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Thoma, Harry (ed.) / The Wisconsin alumni magazine
Volume 37, Number II (Nov. 1935)

Kirk, Grayson L.
Italy, the League, and peace,   pp. 36-37


Page 36


                                 ta y, the L eague, and Peace
                    -_     l                   ee ~6 ioie Crii- Cee   f 
 rj   =-Jlertia     lclu  .
                                           Jilefl/d u ott i'Ieed ~a b n4lAed
Ac_7idica,
                                                       4V Grayson L. Kirk
                                                       Professor of Political
Science
                                 Prof. Kirk            like a minority of
individuals within every national
                                                        society, are so unimpressed
by the "good neighbor"
                                                        doctrine that they
are willing to resort to violent
                                                        means to gain ends
which seem desirable to them.
   (Editor's Note:  This is the first of a series of    The world must adopt
a system of concerted action
articles written by members of the University faculty   whereby such states
must be forced to refrain from
on subjects of current interest.  Other articles will   violence, or, failing
that, it must prepare for the
appear in this magazine each month.   We welcome        worst.
your suggestions and criticisms of the series.)           It is precisely
on this point that the present crisis
                                                   s    may be of lasting
value. Ever since the failure of the
OBSERVERS everywhere have been so concerned            Geneva Proctocol of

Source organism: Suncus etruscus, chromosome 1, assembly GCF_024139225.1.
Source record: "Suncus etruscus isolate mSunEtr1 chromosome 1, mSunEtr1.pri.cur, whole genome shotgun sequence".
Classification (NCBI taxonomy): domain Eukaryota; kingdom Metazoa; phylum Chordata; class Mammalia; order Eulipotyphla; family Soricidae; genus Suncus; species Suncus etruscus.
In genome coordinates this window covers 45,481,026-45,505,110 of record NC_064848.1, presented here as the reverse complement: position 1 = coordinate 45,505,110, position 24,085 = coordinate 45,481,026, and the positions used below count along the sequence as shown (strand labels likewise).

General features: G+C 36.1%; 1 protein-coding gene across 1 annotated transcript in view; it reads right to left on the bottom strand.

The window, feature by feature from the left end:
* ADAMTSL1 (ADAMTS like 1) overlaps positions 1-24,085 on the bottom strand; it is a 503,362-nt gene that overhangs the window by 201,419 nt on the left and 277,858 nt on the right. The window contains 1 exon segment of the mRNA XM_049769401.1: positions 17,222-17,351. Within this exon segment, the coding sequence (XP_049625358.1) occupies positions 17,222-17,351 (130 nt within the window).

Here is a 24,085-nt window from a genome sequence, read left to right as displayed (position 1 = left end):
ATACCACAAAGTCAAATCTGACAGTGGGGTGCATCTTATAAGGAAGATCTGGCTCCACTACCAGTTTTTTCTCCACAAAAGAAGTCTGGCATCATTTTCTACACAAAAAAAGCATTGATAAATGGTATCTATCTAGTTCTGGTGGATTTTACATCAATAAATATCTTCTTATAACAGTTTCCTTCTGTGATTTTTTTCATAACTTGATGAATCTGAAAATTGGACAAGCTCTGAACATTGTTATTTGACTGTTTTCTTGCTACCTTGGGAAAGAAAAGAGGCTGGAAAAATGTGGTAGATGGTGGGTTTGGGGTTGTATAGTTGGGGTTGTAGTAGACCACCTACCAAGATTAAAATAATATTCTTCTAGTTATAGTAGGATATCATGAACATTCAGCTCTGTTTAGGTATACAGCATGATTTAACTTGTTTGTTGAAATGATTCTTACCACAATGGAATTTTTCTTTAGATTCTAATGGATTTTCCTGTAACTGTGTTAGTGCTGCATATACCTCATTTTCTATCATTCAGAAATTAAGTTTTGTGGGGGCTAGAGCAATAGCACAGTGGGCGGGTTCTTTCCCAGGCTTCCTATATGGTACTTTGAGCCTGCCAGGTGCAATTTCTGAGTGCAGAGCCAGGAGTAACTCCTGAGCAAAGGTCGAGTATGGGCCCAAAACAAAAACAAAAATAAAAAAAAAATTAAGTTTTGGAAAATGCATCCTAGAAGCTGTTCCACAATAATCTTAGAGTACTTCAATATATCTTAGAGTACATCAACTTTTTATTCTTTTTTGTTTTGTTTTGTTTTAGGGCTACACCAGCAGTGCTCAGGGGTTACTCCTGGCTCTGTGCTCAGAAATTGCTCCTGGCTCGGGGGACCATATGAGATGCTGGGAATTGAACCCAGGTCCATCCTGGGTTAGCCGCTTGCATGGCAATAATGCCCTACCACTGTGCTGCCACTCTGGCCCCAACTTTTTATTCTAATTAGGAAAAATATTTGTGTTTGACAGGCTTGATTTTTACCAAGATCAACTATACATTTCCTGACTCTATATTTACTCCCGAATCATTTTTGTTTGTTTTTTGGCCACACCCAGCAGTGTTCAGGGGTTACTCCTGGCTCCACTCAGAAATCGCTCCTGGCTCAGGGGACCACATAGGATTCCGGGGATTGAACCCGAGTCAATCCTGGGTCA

1924 it has been assumed at
0    with the immediate problems of the Italo-         Geneva that effective
League action to repress an ag-
     Ethiopian controversy that they have had a        gressor by the collective
infliction of sanctions would
tendency to overlook the fact that it may quite pos-    be impossible because
of the unwillingness of the
sibly mark a turning point of much significance in      powers to shoulder
the burden.     No small power
the history of the modern world.    Issues, long re-    could take the leadership
in this matter. Some of the
garded as academic, have suddenly become vital prob-    greatest powers were
not members of the League.
lems of national and international policy.  A situ-     And of those great
powers who were members, all
ation, which for nearly two decades has been con-       were unwilling to
lead the way. This situation of
fused and uncertain, has now become far more clear-     paralysis was amply
demonstrated by the Manchuri-
cut and definite, so much so that, for the first time   an crisis. But the
present situation has changed this
the hitherto bewildered electorate in this and in other  picture. By a coincidence
which was fortunate for the
democratic states may shortly be in a position to de-   future of world peace,
the imperial interests of Great
cide what sort of a world it wishes to create and       Britain supported
the preservation of the League
maintain.                                               Covenant, and that
power has taken a vigorous ini-
  For these surprising developments, the Italian Dic-    tiative in opposing
the Italian stand. Everyone-will
tator is largely responsible. Indeed, fantastic though  admit that British
interests are threatened by the